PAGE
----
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Trayvon Martin case: George Zimmerman to seek bail; now, he waits

April 13, 2012|By Michael Muskal

George Zimmerman, charged with second-degree murder in the death of Trayvon Martin, will seek a bail hearing on April 20, his lawyer, Mark O’Mara, told reporters Friday. Meanwhile, the 28-year-old Zimmerman is lodged in a 67-square-foot cell, reportedly working crossword puzzles and eating chocolate creme cookies and root beer barrels.

Zimmerman briefly appeared in court on Wednesday to formally hear the charges against him. He's accused in the Feb. 26 shooting death of Martin, an unarmed African American 17-year-old, in Sanford, Fla. According to a probable cause affidavit by investigators, Zimmerman “profiled” Martin, 17, and began following him before the shooting.

Based on the affidavit, the judge bumped the case up to the Circuit Court, which will deal with all issues, including taking the expected not-guilty plea and bail request. O’Mara had indicated late Thursday that he was expecting to seek bail for Zimmerman next week.

Meanwhile, Zimmerman, who had been hiding in fear of his life during much of the weeks since the shooting, remains in the Polk Correctional Facility. He is being housed in administrative confinement, segregated from the general population, “due to the high-profile nature of the case,” officials said in a statement released to the media.

Florida officials have released numerous documents on the case and they paint a portrait of a man undergoing a typical, if lonely, incarceration despite the case’s notoriety. Zimmerman, with four tattoos, is described in the booking report as 5 feet, 8 inches tall and a trim 185 pounds; early photographs used by the media in the case had depicted a heavier man.

Zimmerman’s cell, at the equivalent of slightly more than eight paces in each direction, is designed to hold two inmates, officials said. It has a toilet and two beds; a mattress, pillow, bedsheets and blanket are provided.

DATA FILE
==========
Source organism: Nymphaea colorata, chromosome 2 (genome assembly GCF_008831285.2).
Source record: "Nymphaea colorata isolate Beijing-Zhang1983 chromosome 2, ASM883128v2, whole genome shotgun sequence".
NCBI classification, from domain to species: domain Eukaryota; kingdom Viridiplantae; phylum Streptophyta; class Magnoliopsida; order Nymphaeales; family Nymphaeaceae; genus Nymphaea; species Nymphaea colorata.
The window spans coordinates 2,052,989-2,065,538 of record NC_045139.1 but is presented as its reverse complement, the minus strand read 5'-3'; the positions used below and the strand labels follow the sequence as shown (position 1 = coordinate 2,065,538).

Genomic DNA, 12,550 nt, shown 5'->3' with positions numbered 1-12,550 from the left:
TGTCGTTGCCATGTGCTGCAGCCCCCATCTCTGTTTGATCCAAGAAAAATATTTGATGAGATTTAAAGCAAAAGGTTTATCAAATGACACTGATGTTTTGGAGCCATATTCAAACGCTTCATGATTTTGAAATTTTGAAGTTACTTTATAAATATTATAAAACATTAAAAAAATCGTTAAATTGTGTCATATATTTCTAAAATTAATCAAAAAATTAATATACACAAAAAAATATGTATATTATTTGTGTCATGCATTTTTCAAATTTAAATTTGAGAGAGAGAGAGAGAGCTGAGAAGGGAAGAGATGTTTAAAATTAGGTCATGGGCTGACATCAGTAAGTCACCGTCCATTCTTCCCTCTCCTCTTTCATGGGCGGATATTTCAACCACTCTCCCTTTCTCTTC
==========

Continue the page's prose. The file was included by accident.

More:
There is no access to television, and inmates are not allowed to smoke. Inmates do have access to books and periodicals, and Bibles are permitted. Zimmerman has already purchased playing cards, a crossword puzzle book and a word-search puzzle book, according to his commissary order released by officials.

Zimmerman was forced to pay a $10 booking fee and will be charged a daily $3 subsistence fee. Inmates are provided three meals a day, with an average daily calorie count of a fairly hefty 2,834. Serving times typically start at 4 a.m. for breakfast, 10:30 a.m. for lunch and 4 p.m. for dinner, officials said.

To supplement those meals and to help fill the empty hours, inmates can buy snacks at the commissary and Zimmerman has already purchased a strawberry Nutrigrain bar, white cheddar pop-corn, Frito-Tostito’s chips, chocolate creme cookies, beef sticks, peanut butter/jelly combo, root beer barrels and Jolly Ranchers. He also bought a fruit punch drink.

Working those calories off could be a problem, though. Inmates are scheduled for just three hours of recreation a week.

Inmates are permitted to purchase items from the commissary once a week, officials said.

Zimmerman has purchased $79.84 in items, including food, clothes and grooming products. He has a balance of $41.16.

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Michael.muskal@latimes.com

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